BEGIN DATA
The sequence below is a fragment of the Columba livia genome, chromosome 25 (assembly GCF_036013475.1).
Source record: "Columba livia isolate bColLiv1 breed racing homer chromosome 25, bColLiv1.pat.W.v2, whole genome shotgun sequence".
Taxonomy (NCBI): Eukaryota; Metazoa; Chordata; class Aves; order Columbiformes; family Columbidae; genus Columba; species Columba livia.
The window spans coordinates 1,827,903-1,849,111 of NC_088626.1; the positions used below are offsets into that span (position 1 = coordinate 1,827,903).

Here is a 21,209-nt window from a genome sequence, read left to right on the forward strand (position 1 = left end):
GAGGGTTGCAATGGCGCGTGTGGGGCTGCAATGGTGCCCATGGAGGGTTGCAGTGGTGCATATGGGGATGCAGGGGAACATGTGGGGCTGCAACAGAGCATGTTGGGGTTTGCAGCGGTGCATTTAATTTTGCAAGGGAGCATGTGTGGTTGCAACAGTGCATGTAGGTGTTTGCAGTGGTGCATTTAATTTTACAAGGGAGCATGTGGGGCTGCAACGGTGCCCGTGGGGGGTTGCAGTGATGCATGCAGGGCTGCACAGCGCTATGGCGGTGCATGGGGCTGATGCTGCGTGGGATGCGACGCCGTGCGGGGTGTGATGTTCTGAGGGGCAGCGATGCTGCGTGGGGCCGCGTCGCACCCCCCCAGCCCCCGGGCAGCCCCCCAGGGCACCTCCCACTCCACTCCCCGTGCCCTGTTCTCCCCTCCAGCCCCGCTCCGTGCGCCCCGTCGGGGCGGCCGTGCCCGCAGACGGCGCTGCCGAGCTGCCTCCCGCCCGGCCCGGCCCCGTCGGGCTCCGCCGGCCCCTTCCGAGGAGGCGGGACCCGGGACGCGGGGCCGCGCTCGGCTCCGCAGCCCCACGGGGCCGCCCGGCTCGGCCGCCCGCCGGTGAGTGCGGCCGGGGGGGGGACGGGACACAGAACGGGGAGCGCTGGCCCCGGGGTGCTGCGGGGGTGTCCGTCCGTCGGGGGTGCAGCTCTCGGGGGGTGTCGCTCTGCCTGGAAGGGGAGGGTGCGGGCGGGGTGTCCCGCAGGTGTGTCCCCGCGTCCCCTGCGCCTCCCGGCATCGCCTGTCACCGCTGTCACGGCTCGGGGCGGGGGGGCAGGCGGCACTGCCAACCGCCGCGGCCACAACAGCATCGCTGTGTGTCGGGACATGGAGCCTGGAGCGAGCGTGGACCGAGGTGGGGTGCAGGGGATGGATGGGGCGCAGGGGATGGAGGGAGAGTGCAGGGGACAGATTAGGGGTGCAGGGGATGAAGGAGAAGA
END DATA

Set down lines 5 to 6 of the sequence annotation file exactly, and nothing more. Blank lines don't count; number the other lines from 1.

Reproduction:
Here is a 21,209-nt window from a genome sequence, read left to right on the forward strand (position 1 = left end):
GAGGGTTGCAATGGCGCGTGTGGGGCTGCAATGGTGCCCATGGAGGGTTGCAGTGGTGCATATGGGGATGCAGGGGAACATGTGGGGCTGCAACAGAGCATGTTGGGGTTTGCAGCGGTGCATTTAATTTTGCAAGGGAGCATGTGTGGTTGCAACAGTGCATGTAGGTGTTTGCAGTGGTGCATTTAATTTTACAAGGGAGCATGTGGGGCTGCAACGGTGCCCGTGGGGGGTTGCAGTGATGCATGCAGGGCTGCACAGCGCTATGGCGGTGCATGGGGCTGATGCTGCGTGGGATGCGACGCCGTGCGGGGTGTGATGTTCTGAGGGGCAGCGATGCTGCGTGGGGCCGCGTCGCACCCCCCCAGCCCCCGGGCAGCCCCCCAGGGCACCTCCCACTCCACTCCCCGTGCCCTGTTCTCCCCTCCAGCCCCGCTCCGTGCGCCCCGTCGGGGCGGCCGTGCCCGCAGACGGCGCTGCCGAGCTGCCTCCCGCCCGGCCCGGCCCCGTCGGGCTCCGCCGGCCCCTTCCGAGGAGGCGGGACCCGGGACGCGGGGCCGCGCTCGGCTCCGCAGCCCCACGGGGCCGCCCGGCTCGGCCGCCCGCCGGTGAGTGCGGCCGGGGGGGGGACGGGACACAGAACGGGGAGCGCTGGCCCCGGGGTGCTGCGGGGGTGTCCGTCCGTCGGGGGTGCAGCTCTCGGGGGGTGTCGCTCTGCCTGGAAGGGGAGGGTGCGGGCGGGGTGTCCCGCAGGTGTGTCCCCGCGTCCCCTGCGCCTCCCGGCATCGCCTGTCACCGCTGTCACGGCTCGGGGCGGGGGGGCAGGCGGCACTGCCAACCGCCGCGGCCACAACAGCATCGCTGTGTGTCGGGACATGGAGCCTGGAGCGAGCGTGGACCGAGGTGGGGTGCAGGGGATGGATGGGGCGCAGGGGATGGAGGGAGAGTGCAGGGGACAGATTAGGGGTGCAGGGGATGAAGGAGAAGA